In order to show that $${\mathrm{LINEQ}}\in {\mathrm{coNP}}$$, we will use the following linear algebra fact.

Linear algebra fact. For every system of linear equations $$\{ A x = b\}$$ with $$A\in \mathbb Q^{m\times n}$$ and $$b\in \mathbb Q^{m}$$, either there exists $$x\in \mathbb Q^n$$ with $$A x = b$$ or there exists $$y\in \mathbb Q^m$$ such that $$y^\top A = 0$$ and $$y^\top b = 1$$.

Note that $$y^\top A = 0$$ and $$y^\top b=1$$ implies that the system $$\{A x = b\}$$ is not satisfiable, because every $$x$$ satisfies $$y^\top (A x -b)= (y^\top A)x - y^\top b = 1$$, which means that $$Ax - b \neq 0$$. We give a geometric proof for this fact at the end of this section.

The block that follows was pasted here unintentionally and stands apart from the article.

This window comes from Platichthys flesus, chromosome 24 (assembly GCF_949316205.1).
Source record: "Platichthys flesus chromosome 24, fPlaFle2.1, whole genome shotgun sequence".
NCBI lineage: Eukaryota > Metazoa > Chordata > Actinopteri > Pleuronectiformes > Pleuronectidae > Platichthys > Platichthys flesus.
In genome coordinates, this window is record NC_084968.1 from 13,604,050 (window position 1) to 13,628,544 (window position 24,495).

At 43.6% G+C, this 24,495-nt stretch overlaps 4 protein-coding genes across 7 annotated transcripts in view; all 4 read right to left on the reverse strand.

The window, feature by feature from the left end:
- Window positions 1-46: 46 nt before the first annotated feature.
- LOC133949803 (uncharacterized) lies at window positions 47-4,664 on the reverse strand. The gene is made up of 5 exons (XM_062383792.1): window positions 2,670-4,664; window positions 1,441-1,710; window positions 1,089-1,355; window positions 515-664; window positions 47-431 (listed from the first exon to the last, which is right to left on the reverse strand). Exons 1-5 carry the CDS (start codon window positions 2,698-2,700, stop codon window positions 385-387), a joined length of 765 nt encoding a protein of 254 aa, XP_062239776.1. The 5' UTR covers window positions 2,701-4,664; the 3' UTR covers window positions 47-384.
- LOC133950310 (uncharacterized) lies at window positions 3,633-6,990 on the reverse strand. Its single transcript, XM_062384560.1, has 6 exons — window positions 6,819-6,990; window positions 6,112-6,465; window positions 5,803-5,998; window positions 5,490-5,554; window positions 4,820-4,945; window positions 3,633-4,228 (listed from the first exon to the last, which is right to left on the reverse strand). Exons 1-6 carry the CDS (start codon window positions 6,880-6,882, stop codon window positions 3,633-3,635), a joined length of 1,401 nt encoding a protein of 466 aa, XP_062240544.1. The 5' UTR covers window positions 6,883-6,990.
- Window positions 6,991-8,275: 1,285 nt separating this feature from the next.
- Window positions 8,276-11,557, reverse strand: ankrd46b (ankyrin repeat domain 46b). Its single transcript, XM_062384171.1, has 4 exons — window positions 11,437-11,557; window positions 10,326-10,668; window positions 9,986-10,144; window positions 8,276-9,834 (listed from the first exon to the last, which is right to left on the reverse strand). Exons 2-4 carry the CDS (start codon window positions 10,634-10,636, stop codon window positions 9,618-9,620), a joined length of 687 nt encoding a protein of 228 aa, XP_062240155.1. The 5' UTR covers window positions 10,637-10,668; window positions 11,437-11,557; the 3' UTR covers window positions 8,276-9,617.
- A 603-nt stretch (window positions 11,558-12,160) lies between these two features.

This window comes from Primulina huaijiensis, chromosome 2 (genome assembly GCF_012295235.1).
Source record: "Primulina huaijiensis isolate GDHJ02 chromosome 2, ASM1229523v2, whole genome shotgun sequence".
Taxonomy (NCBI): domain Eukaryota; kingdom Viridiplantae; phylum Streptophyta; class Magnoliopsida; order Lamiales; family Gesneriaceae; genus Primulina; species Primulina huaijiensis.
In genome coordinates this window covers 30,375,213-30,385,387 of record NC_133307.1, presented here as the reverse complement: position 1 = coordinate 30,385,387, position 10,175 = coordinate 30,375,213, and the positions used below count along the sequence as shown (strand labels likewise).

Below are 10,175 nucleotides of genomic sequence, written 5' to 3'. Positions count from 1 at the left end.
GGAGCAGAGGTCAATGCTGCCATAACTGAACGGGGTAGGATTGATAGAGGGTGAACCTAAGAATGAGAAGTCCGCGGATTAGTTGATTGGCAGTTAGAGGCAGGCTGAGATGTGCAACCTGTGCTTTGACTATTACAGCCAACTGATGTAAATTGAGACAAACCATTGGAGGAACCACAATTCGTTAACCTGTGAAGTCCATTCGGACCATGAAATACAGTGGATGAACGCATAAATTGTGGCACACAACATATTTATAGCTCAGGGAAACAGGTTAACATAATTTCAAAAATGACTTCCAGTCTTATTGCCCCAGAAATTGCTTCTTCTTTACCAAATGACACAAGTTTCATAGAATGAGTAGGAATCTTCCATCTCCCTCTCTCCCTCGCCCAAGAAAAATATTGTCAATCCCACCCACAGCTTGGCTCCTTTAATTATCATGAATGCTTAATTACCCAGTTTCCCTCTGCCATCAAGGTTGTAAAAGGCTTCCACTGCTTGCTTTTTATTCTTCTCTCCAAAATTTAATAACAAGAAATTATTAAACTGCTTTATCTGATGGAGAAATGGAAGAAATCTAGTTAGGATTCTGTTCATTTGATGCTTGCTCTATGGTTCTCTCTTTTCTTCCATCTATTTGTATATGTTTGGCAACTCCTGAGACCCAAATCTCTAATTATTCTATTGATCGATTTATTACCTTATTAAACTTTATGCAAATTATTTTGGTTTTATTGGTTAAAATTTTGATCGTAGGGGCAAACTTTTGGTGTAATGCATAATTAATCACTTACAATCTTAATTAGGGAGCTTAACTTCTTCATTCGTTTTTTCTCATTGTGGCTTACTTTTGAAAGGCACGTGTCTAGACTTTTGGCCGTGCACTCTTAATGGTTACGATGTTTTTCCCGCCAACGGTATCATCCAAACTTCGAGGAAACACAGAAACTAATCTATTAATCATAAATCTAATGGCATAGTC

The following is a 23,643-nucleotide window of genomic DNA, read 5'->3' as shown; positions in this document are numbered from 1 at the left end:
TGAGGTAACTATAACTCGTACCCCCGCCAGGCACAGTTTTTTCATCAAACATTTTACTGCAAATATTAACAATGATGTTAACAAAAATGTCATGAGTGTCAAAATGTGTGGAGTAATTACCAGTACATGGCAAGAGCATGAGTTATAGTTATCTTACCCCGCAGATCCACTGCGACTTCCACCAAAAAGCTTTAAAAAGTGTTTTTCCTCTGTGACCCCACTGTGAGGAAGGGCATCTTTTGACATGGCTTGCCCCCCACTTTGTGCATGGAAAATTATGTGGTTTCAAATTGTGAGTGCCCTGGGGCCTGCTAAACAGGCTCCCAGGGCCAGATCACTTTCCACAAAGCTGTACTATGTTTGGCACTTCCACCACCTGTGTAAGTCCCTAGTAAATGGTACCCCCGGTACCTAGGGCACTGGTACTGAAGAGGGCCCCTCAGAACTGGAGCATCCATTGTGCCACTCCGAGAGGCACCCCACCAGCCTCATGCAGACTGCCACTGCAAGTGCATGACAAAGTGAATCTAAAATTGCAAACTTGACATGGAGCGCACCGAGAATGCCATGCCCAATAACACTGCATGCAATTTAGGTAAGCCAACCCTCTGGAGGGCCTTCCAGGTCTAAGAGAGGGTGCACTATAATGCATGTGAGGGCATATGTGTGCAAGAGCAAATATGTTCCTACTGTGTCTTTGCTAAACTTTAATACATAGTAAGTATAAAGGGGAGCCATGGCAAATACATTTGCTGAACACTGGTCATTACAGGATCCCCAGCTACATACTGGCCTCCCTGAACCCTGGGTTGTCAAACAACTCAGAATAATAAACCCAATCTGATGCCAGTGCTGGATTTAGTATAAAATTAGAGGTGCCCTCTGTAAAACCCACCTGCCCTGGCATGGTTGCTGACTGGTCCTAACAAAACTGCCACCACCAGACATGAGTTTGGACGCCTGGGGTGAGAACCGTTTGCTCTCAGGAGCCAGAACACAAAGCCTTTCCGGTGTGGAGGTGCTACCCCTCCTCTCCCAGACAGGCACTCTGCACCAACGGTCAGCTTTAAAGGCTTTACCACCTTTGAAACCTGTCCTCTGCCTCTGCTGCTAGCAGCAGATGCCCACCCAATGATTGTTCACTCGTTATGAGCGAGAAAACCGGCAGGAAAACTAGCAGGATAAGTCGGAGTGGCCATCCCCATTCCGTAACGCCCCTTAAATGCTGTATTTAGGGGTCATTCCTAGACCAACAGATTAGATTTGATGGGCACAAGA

The above linear algebra fact implies the following reduction between LINEQ and its complement.

Lemma. $$\overline{\mathrm{LINEQ}}\le_p {\mathrm{LINEQ}}$$.

Proof. Let $$A\in \mathbb Q^{m\times n}$$ and $$b\in \mathbb Q^{m}$$. By the above linear algebra fact, the linear system $$\{A x = b\}$$ is not satisfiable if and only if the linear system $$\{ y^\top A = 0, y^\top b = 1\}$$ is satisfiable. In matrix form, the latter system is $$\{ B y = c\}$$, where $B= \left ( \begin{array}{c} A^\top\\ b^\top \end{array}\right) \quad\text{and}\quad c = \left ( \begin{array}{c} 0^n\\ 1 \end{array}\right ).$ It follows that the function mapping $$(A,x)$$ to $$(B,c)$$ as above is a polynomial-time Karp reduction from $$\overline {\mathrm{LINEQ}}$$ to $${\mathrm{LINEQ}}$$ $$\qedhere$$

Proof of theorem. The previous lemmas—$${\mathrm{LINEQ}}\in {\mathrm{NP}}$$ and $$\overline {{\mathrm{LINEQ}}} \le_p {\mathrm{LINEQ}}$$—together imply $$\overline {\mathrm{LINEQ}}\in {\mathrm{NP}}$$ (recall homework 3 question 2), which means that $${\mathrm{LINEQ}}\in {\mathrm{NP}}\cap {\mathrm{coNP}}$$. $$\qedhere$$